Dotted Line Dotted Line

Poetry Summer 2013    fiction    all issues


Sharron Singleton
Five Poems

Sarah Giragosian
Five Poems

Jenna Kilic
Five Poems

Kristina McDonald
Five Poems

Toni Hanner
Five Poems

Annie Mascorro
Five Poems

Brittney Corrigan
Three Poems

S. E. Hudgens
Four Poems

Ali Doerscher
Four Poems

David Sloan
Three Poems

Olivia Cole
Five Poems

Lucy M. Logsdon
Four Poems

Marc Pietrzykowski
Four Poems

Donna Levine Gershon
Five Poems

Eva Heisler
The Olden Days

Stephanie Rose Adams
Five Poems

Jill Kelly
Five Encounters

Ben Bever
Five Poems

Michael Hugh Lythgoe
Five Poems

Arlene Zide
Three Poems

Harry Bauld
Five Poems

Lisa Zerkle
Four Poems

Peter Mishler
Five Poems

Tim Hawkins
Five Poems

Marqus Bobesich
Four Poems

Abigail Templeton-Greene
Five Poems

Eric Duenez
Five Poems

Anne Graue
Five Poems

Susan Laughter Meyers
Five Poems

Peter Kahn
Two Poems

D. Ellis Phelps
Five Poems

Linda Sonia Miller
The Kingdom

Nicklaus Wenzel
Skagit River

Holly Cian
Five Poems

Susan Morse
Five Poems

Daniel Lassell
Five Poems

Svetlana Lavochkina
Temperate Zones

Daniel Sinderson
Three Poems

Catherine Garland
Five Poems

Michael Fleming
Five Poems

S. E. Hudgens


The virgin, she is everywhere. En todas

partes. Tiled into the corner store wall, painted on

houses along Chicon, hung around necks

and between breasts of the pious. Her mâchéd

figure lurks in the live oak groves that line

the río; she bows to cursing

lovers and the needles that line the curbs.

Shrouded in azul de bebé, the virgin watches

with a face impassive as plastic. She has learned

to expect little. Her heart flares. I know

she dreams of escape, of shattered tile and

crumbling brick, of God taking her

right there on the sidewalk in front of all the pimps.

The ladies de la noche will mistake her

for one of their own, offer her a cigarette

as she rises from the rubble. She’ll finally feel

what Magdalene felt—like a base

human being, like una criminal,

whole. The night will tattoo her onto its belly.

What will the men say as, for once,

she undresses con las estrellas?


It came as a gift—

a small sack of lavender

in the drawer of winter. Safe,

like an eye pillow or a

mousetrap. I crawled

in after it, let its moist

scent surround my hands

and feet, seep into

the small hairs of my thighs—

my bare body married to it,

buried with it. The drawer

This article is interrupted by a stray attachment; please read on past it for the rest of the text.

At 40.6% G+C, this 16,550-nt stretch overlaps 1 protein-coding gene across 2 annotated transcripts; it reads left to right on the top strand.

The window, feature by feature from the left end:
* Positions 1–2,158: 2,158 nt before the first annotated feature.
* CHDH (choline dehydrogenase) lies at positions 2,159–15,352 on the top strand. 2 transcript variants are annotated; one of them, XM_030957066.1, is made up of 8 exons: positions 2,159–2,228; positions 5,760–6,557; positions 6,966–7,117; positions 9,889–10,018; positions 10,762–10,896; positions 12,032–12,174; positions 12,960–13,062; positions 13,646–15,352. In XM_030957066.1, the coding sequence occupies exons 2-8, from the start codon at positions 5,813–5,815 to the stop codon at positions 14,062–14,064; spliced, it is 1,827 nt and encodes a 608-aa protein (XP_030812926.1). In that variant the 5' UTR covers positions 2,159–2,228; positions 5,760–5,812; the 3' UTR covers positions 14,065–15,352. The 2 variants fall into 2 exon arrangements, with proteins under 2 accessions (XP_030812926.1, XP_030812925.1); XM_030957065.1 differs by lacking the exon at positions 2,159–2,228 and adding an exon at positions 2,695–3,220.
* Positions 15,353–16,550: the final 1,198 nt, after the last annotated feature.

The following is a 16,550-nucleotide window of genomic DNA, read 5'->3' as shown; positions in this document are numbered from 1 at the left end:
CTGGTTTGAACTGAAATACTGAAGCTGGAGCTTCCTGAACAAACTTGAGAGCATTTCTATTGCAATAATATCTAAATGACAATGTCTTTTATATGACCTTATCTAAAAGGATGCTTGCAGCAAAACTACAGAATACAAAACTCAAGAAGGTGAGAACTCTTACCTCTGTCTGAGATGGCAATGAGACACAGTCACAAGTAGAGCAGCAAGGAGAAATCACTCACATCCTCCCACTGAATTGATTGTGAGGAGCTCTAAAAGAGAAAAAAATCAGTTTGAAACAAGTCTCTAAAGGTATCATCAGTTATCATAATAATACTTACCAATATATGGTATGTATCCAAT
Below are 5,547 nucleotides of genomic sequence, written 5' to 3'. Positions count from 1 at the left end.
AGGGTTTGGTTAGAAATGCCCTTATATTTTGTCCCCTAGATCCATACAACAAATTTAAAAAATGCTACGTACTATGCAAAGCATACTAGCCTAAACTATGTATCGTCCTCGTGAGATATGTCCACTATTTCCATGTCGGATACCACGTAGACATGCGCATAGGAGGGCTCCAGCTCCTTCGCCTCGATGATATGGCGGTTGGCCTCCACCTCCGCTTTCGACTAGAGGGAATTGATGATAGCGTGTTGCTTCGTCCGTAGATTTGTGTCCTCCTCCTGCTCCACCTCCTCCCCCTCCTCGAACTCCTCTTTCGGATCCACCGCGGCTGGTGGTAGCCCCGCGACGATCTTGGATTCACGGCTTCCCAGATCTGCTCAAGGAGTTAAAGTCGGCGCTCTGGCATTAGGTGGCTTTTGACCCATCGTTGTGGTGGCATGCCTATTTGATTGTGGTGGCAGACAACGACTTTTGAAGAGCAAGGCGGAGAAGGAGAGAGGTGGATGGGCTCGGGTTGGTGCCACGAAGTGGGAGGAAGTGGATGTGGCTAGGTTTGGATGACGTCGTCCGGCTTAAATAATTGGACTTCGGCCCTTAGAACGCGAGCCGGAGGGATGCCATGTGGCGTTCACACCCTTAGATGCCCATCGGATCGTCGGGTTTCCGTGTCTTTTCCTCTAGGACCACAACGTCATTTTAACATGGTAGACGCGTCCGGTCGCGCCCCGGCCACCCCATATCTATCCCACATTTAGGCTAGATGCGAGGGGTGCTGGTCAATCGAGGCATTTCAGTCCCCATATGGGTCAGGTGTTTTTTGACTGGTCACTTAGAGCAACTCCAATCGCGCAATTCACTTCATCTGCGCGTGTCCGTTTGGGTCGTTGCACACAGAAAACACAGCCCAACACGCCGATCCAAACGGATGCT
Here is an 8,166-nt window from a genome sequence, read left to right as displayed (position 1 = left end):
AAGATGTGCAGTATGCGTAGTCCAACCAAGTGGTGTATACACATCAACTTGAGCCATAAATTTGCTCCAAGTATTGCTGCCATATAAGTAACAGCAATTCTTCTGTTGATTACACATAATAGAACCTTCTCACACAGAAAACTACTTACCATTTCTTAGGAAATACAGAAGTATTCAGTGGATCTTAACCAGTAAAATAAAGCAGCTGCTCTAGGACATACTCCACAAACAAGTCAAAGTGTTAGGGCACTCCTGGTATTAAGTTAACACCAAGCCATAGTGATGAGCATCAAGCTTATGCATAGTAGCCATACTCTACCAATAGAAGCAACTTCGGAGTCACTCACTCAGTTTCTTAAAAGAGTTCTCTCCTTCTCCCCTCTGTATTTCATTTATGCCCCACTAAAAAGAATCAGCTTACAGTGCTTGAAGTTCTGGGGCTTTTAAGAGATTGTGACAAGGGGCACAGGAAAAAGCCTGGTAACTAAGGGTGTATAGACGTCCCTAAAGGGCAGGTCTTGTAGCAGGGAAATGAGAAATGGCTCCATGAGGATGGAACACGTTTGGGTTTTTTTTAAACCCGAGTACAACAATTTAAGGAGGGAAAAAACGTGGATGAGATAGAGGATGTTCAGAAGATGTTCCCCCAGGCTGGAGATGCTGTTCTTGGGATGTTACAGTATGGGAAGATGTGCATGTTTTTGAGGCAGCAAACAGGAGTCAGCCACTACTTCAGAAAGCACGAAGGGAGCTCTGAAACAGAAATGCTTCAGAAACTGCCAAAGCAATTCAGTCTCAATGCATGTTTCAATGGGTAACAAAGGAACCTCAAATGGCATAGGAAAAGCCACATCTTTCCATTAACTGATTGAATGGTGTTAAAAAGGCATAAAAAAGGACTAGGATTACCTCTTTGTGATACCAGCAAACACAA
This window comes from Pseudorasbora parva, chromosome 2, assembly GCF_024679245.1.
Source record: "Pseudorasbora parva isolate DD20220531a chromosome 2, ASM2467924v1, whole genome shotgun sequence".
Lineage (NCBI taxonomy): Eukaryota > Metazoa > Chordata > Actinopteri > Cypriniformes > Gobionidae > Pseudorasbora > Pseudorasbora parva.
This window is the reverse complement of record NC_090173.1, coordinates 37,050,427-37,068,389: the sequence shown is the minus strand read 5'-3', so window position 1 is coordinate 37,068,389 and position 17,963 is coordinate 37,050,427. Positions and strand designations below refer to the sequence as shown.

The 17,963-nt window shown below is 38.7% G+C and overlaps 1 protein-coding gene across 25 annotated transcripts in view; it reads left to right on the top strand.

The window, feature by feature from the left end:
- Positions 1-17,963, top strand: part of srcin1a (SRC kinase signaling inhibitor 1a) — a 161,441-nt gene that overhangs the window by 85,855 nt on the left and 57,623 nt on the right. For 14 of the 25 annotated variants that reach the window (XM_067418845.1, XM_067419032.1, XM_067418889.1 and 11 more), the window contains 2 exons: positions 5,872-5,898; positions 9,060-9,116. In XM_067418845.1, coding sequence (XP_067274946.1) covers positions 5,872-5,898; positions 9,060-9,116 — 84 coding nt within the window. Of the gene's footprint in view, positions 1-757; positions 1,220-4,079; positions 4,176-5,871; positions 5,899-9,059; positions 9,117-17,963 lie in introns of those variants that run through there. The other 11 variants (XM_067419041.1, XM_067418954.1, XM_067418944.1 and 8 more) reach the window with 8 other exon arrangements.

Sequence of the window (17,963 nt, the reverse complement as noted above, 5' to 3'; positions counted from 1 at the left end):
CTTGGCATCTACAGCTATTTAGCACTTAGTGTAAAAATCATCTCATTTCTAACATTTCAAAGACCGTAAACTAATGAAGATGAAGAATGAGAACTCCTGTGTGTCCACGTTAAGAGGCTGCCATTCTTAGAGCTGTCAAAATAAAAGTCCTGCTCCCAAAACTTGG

seemed the best place

to wait for the snow to melt.

It fell and fell, until I fell,

finally, asleep.

In the spring I woke withered

and the sack was empty:

the scent was gone. What

is the half-life of lavender?

I searched for it under

my fingernails, shoved

my nose into the shrubs

outside. The sun was not

as I had remembered—it was

infinite and odorless,

and I was afraid

to get lost on its hills. I thought

if I made a new sack of mountain

laurel, I’d be protected

from its vast stare,

but summer came anyway,

relentless, smelling

of the last sweet

stages of death, of asphalt

pulsing up and up.

The first day of fall

brought a cloud

that did not leave

for six weeks. It took distant,

purple shapes each day,

and I liked to guess animal,

vegetable, or mineral. Finally,

it reached down and

stitched its rain

around my waist

and over my head

and said: You are the gift now.

And so I waited to meet my lover.

We walked through the cemetery

on the day he lost half his tooth; it was raining.

When we ducked under a balding branch,

he divined the lives of Work, William and Theresa.

They died on the same day—car wreck or hurricane;

their name a cruel prophesy of the rent

that remained unpaid no matter how many

hours they gave. Their children could afford only

flat grey slabs. When he spoke, the tiny partial tooth

hovered above his bottom lip, dust

roiled into mud in the indecisive wind, and for once

I didn’t wonder what it was like to be beautiful.

Instead I wiped drops from my earlobes,

began to walk again. Raliegh, Johanna—five white

irises on black marble. Dodd, Brett—mausoleum

in the style of melodrama’s vilest vampire.

Winthrop, John—three-foot cross engraved

over his name that would have rolled his puritan

ancestors in their graves. These ways we think

we honor them, assumptions we make for our own sake.

He said a blank slab would suffice, that a name

could never capture a life. All he needed was a new tooth.

I said if I could choose my tomb, it would be a song

that never failed to change—me, the melody

blooming inside—but what I wanted to tell you

is that he got on his knees and tried to quiet

that chorus of the dead long enough to explain,

to pray for an explanation, why he hadn’t joined them.

A Wedding

If I had believed this was the moment

I’d stop casting desire into a barren

lake, then I would have seen

the birds strung on the power

line like live garland—hundreds, exactly

evenly spaced. I would have heard

the strange wind stagnate at our feet

as the grass turned another

degree. I’d have noticed the sun toss its

most indulgent pinks into clouds when time

came to give up the day to birds and flies

and ghosts of fish preying on flies, the flies

playing with birds, the birds praying

for dark and wet and all of us

vowing to stay forever.

S. E. Hudgens I aim for music, rhythm, and an image that comes back to you while clipping your nails three nights after reading it. I hope I have achieved these for at least one reader. My work has appeared in Hubbub, Knockout, and Farfelu, among other places. I hold an MFA from EWU’s Inland Center for Writers and work as an advertising editor/writer in Austin, Texas.

Dotted Line